2023: The evening sky has a parade of bright planets, featuring Venus, Saturn, Jupiter, Mercury and Mars. Venus passes Saturn and Jupiter after sunset, but it does not reach Mars.
by Jeffrey L. Hunt
The chart above from US Naval Observatory data shows the setting time intervals of the bright planets, moon, and bright stars near the ecliptic compared to sunset. The three phases of twilight are included as well. The activity is for up to five hours after sunset in the western sky. The chart does not include the setting locations of the planets.
The rising time intervals of Saturn and Jupiter compared to sunset are included as well. When one of them rises at sunset it is at opposition.
Conjunctions and near conjunctions of planets are included as well as groupings of the moon, planets and bright stars.
Four bright planets are in the sky after sunset – Venus, Saturn, Jupiter, and Mars, although the Red Planet sets after five hours after sunset. These four planets are visible throughout the month. Around mid-month, The Evening Star sets after the end of evening twilight. This continues until early July. Venus passes 0.4° from Saturn on the 22nd. Six planets, including Uranus and Neptune, span about 74° from Venus to Mars. The moon joins Venus and Saturn on the next evening, 7.6° from Venus. The moon is 3.5° from Jupiter on the 25th. Saturn sinks quickly and disappears into bright evening twilight near month’s end.
With three bright planets in the sky, Venus approaches Jupiter. Venus passes 0.6° from Neptune on the 15th. A widefield eyepiece is needed to see both in one telescopic field of view. On the 20th, Venus moves to within 10° of Jupiter. The moon is 6.5° from the Evening Star on the next evening. The moon makes a nice pairing with Jupiter (1.3°) on the 22nd.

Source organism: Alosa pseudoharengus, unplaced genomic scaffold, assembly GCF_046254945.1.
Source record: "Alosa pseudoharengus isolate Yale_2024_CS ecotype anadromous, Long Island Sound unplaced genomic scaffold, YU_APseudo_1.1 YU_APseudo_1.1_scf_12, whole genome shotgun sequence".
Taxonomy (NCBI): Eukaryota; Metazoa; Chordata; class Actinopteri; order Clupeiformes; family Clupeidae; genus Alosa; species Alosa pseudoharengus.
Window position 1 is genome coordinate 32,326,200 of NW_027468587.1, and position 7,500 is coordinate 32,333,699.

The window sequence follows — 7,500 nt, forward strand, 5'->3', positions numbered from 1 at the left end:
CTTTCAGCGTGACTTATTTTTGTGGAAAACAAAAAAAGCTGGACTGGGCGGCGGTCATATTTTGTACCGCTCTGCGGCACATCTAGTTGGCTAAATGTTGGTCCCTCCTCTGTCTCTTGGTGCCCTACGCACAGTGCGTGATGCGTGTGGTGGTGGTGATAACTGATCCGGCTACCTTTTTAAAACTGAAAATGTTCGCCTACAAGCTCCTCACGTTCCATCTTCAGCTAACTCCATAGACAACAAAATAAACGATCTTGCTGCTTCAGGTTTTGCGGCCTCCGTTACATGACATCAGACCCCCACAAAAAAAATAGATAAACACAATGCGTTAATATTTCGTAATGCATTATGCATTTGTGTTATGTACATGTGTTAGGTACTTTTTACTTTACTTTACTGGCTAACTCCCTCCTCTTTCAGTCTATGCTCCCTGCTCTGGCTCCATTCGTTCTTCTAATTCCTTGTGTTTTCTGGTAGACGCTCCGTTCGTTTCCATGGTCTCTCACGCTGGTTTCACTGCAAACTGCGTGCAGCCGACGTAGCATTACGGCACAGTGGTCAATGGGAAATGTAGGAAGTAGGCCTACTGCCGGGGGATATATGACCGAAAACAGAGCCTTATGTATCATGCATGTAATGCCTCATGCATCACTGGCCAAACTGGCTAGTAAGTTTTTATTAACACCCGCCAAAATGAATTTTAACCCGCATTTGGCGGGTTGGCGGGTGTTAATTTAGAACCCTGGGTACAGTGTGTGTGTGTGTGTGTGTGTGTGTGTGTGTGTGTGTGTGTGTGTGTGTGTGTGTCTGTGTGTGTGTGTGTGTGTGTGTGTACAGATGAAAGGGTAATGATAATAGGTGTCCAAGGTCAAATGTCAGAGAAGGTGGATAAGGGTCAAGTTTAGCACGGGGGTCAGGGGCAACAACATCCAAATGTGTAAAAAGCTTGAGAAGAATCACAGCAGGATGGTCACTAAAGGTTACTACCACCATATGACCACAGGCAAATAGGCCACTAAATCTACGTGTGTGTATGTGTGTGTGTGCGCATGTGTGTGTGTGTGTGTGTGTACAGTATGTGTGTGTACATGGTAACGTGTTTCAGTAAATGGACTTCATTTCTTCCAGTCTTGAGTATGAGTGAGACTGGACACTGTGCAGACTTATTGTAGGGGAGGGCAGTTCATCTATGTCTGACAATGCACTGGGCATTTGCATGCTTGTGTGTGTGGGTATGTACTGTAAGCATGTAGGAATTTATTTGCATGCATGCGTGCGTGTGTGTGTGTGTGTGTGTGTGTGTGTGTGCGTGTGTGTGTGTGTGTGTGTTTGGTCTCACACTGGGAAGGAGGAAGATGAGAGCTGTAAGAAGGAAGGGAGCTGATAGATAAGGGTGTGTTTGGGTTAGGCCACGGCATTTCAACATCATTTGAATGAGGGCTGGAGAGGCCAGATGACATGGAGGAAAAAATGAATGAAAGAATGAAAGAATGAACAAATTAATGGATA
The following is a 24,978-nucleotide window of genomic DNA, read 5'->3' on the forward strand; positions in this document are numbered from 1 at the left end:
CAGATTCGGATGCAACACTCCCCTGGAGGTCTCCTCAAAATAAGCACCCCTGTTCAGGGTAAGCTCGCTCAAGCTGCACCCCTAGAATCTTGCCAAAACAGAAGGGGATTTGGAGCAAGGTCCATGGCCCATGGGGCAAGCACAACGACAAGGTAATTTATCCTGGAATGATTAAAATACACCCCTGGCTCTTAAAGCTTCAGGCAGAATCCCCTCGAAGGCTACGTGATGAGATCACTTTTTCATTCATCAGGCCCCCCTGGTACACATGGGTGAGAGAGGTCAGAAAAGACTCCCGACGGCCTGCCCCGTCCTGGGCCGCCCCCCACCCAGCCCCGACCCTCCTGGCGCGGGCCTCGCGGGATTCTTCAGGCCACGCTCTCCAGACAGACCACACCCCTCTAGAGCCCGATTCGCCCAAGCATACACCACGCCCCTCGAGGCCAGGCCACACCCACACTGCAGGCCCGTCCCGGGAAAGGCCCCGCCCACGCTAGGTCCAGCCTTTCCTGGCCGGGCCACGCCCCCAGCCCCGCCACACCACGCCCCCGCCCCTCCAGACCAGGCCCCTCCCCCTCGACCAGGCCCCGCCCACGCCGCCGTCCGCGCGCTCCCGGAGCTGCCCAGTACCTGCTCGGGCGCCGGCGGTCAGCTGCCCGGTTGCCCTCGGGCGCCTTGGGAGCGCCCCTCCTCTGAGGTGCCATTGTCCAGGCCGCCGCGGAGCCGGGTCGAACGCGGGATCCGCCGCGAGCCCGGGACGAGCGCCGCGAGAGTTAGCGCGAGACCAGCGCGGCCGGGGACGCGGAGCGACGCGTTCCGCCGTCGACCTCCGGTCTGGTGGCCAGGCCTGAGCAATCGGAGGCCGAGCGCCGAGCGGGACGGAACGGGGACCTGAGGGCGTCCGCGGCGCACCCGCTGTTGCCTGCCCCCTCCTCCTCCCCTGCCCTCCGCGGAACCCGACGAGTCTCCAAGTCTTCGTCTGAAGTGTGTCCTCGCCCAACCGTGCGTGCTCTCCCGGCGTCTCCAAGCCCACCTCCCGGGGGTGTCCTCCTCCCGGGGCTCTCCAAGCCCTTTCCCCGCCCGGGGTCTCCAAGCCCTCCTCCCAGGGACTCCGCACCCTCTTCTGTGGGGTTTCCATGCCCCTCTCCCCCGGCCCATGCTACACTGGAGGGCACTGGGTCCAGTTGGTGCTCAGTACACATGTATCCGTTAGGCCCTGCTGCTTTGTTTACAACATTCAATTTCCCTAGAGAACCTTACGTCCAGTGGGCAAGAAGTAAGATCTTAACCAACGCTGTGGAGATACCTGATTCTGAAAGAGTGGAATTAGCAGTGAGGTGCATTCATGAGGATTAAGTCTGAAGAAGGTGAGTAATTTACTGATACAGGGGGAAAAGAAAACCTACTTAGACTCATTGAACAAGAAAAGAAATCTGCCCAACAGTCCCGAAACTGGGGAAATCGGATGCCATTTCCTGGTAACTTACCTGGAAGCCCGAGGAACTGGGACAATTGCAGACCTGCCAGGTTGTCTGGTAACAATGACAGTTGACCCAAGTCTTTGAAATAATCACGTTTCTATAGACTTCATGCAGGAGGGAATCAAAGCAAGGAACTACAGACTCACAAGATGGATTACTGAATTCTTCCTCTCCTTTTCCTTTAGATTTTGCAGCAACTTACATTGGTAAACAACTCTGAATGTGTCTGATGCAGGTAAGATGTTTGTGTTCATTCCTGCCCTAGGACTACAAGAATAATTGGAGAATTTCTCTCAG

Venus passes 0.5° from Jupiter on the 1st and stays within 10° through the 11th. Mercury passes superior conjunction and quickly moves into the evening sky. The moon passes 1.8° from Jupiter on the 22nd and 5.9° from Venus the next evening. Look for a pretty pairing of the moon with the Pleiades on the 25th. Use a binocular to look for a Jupiter-Mercury conjunction (1.3°) on the 27th. Venus passes 1.2° from Uranus on the 30th.
Mercury reaches its greatest elongation (19.5°) on the 11th. Even with a narrow elongation, the ecliptic is near its maximum inclination with the western horizon to give the planet its best evening appearance of the year. Venus moves from Aries into Taurus, passing Alcyone (η Tau) – the brightest star in the Pleiades – on the 10th, then Aldebaran (7.4°) on the 19th. With the rich starfield, choose your favorite stars and watch the planet pass them. Use a binocular to attempt to spot the crescent moon with Mercury on the 20th. The moon groups with Venus (5.6°) on the 23rd. It passes Elnath (β Tau) on the 30th.
During May 3rd through May 5th Venus reaches its maximum setting interval, 223 minutes after sundown. Mars is plotted on the chart beginning early during the month, setting less than five hours after sundown. It passes Pollux (β Gem) on the 8th. Venus moves into Gemini, passing 1.7° from Messier 35 (M35) on the 9th. The moon passes Venus on the 22nd. The next evening, Venus, Mars, Moon, and Pollux fit into a binocular’s field of view. Venus passes Castor (α Gem) on the 26th and Pollux on the 29th.
Venus reaches its greatest elongation (45.4°) on the 4th. This is marked with GE on the Venus curve. With this, Venus’ apparent pursuit of Mars begins to stall. At the beginning of the month, Venus’ eastward motion is over 1° each night. This is slowed to 0.6° per night at month’s end. On the 13th, Venus passes 0.8° from the Beehive star cluster. The moon passes 4.6° from Pollux on the 19th. Two nights later, Venus, Mars, and the moon fit into a 6.3° circle. On the 22nd, the moon makes a wide pass at Regulus (5.7°). Five nights later, the moon passes 3.0° from Spica. Venus only closes to 3.6° of Mars in a quasi-conjunction on the 30th. There is no Venus-Mars conjunction for this evening apparition of Venus.